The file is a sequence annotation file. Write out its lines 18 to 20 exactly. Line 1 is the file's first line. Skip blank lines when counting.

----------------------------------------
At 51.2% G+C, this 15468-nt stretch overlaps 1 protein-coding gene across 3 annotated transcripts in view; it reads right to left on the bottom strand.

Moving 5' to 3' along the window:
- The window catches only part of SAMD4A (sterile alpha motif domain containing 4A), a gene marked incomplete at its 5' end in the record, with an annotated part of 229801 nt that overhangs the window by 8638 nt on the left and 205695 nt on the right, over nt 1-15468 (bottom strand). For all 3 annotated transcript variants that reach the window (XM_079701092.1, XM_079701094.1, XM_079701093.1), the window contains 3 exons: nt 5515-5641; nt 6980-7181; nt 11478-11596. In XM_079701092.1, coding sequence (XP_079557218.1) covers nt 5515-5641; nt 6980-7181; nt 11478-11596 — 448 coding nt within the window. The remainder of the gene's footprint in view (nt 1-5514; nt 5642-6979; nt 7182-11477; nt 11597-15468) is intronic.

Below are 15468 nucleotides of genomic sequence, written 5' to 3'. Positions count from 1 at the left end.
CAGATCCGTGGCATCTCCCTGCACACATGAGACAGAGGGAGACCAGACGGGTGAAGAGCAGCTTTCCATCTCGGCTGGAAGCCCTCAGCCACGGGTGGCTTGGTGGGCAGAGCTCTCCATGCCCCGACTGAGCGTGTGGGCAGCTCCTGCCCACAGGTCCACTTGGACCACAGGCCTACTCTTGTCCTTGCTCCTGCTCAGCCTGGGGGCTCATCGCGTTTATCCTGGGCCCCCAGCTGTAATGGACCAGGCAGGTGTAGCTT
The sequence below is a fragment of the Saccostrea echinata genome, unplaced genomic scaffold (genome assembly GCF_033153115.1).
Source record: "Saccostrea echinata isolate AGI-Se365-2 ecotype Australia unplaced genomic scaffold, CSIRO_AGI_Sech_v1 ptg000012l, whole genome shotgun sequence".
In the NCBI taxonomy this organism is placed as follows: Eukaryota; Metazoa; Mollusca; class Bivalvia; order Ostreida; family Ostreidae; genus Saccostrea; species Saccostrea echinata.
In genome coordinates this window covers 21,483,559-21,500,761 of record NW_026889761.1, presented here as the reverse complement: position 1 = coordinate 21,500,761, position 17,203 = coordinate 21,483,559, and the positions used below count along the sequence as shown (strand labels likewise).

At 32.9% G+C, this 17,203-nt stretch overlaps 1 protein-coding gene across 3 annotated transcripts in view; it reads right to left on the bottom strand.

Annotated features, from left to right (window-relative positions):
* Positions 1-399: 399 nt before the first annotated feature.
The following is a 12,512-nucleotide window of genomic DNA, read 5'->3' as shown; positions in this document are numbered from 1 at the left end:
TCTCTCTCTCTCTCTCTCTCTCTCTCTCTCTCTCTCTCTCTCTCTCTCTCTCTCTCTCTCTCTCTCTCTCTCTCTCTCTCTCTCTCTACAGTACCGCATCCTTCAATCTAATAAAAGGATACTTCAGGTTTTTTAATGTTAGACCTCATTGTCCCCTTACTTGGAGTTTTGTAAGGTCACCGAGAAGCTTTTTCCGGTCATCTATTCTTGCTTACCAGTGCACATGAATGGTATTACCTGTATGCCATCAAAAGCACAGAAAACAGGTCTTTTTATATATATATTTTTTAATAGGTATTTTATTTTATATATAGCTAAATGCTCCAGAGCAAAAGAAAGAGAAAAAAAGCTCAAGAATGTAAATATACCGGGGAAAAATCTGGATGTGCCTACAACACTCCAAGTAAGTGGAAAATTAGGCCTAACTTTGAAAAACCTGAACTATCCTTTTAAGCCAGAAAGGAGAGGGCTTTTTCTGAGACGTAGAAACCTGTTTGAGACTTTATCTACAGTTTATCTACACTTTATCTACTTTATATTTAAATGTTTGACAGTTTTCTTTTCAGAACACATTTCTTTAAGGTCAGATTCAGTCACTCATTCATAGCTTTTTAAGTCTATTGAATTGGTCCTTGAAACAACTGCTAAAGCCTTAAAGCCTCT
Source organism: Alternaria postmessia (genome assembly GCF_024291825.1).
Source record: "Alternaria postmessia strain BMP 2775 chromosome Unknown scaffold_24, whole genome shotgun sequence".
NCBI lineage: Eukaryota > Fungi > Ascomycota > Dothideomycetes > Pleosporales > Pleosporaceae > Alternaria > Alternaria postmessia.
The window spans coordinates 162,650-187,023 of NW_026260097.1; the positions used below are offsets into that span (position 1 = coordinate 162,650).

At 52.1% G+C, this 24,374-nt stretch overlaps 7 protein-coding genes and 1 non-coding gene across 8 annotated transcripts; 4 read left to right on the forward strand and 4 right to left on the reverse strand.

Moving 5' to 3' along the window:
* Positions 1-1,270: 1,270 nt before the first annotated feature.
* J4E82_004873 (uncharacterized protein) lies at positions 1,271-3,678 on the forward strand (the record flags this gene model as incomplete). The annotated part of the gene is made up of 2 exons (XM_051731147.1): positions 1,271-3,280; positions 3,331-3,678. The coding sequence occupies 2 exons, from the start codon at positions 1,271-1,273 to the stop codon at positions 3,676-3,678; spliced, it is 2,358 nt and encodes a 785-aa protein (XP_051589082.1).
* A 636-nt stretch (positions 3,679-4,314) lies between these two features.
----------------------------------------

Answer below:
The window spans coordinates 162,650-187,023 of NW_026260097.1; the positions used below are offsets into that span (position 1 = coordinate 162,650).

At 52.1% G+C, this 24,374-nt stretch overlaps 7 protein-coding genes and 1 non-coding gene across 8 annotated transcripts; 4 read left to right on the forward strand and 4 right to left on the reverse strand.

Moving 5' to 3' along the window: